The M&E plan will also be rated on the M&E performance indicator table. The output and outcome-based performance indicators should not only be separated by project objectives but also should match the objectives, outcomes, and outputs detailed in the logic model. Performance indicators should be clearly defined (i.e., explained how the indicators will be measured and reported) either within the table or with a separate Performance Indicator Reference Sheet (PIRS). For each performance indicator, the table should also include baselines and yearly and cumulative targets, data collection tools, data sources, types of data disaggregation, and frequency of monitoring and evaluation; There should also be metrics to capture how project activities target the most at risk and vulnerable populations or addresses their concerns, where applicable.
E.2 Review and Selection Process
DRL strives to ensure each application receives a balanced evaluation by a DRL Review Panel. The Department’s Office of Acquisitions Management (AQM) will determine technical eligibility for all applications. All applications for a given solicitation are then reviewed against the same seven criteria, which includes quality of project idea, project planning/ability to achieve objectives, institution’s record and capacity, inclusive programming, cost effectiveness, multiplier effect/sustainability, and project monitoring and evaluation.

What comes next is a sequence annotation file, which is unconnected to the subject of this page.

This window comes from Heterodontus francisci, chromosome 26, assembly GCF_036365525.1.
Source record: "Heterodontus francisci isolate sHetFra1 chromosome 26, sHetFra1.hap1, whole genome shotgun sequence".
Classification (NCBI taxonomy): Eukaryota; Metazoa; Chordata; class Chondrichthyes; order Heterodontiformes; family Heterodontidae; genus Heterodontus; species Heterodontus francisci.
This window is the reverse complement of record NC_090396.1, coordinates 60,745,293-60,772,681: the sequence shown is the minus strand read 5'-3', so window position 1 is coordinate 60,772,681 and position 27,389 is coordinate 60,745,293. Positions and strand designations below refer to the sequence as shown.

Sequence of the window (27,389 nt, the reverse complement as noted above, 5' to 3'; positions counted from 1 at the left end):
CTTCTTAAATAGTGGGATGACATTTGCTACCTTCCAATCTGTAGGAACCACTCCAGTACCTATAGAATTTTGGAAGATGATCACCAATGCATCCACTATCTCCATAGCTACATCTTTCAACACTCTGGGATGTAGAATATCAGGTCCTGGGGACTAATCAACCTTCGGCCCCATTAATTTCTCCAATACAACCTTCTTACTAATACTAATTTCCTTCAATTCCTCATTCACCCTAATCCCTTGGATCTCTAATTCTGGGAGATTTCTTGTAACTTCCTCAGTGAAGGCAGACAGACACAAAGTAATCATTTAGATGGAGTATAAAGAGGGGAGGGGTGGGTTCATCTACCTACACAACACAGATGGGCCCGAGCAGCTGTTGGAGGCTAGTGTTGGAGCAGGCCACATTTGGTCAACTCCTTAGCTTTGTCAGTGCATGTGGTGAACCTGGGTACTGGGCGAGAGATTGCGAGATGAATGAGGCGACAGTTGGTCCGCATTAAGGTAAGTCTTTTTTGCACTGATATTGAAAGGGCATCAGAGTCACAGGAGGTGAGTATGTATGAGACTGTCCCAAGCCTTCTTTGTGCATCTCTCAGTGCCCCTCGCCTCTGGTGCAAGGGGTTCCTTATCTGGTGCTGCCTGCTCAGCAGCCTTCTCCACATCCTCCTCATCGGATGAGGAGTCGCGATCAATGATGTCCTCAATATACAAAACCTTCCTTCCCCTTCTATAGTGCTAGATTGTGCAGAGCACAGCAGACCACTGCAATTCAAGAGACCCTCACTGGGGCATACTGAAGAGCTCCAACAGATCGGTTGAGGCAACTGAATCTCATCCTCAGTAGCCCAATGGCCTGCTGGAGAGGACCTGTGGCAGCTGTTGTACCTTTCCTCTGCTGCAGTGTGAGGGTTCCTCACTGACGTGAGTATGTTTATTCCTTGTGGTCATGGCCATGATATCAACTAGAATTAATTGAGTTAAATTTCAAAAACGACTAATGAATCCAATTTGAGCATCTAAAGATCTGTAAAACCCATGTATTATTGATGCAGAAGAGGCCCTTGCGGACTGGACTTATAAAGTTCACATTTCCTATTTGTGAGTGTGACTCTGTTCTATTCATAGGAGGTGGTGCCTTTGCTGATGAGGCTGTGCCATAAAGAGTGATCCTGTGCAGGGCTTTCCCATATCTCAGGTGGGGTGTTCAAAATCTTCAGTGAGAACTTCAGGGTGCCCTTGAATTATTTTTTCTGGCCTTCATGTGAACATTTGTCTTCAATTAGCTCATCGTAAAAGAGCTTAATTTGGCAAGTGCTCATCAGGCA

In most cases, the DRL Review Panel includes representatives from DRL, the appropriate Department of State regional bureau (which includes feedback from US embassies), as well as U.S. Agency for International Development (USAID)(which includes feedback from USAID missions). In some cases, additional panelists may participate, including from other Department of State bureaus or offices, U.S. government departments, agencies, or boards, representatives from partner governments, or representatives from entities that are in a public-private partnership with DRL. At the end of discussion on an application, the Panel votes on recommending the application for approval by the DRL Assistant Secretary. If more applications are ultimately recommended for approval than DRL has funding available for, the Panel will rank the recommended applications in priority order for consideration by the DRL Assistant Secretary. The Grants Officer Representative (GOR) for the eventual award does not vote on the panel. All Panelists must sign non-disclosure agreements and conflicts of interest agreements.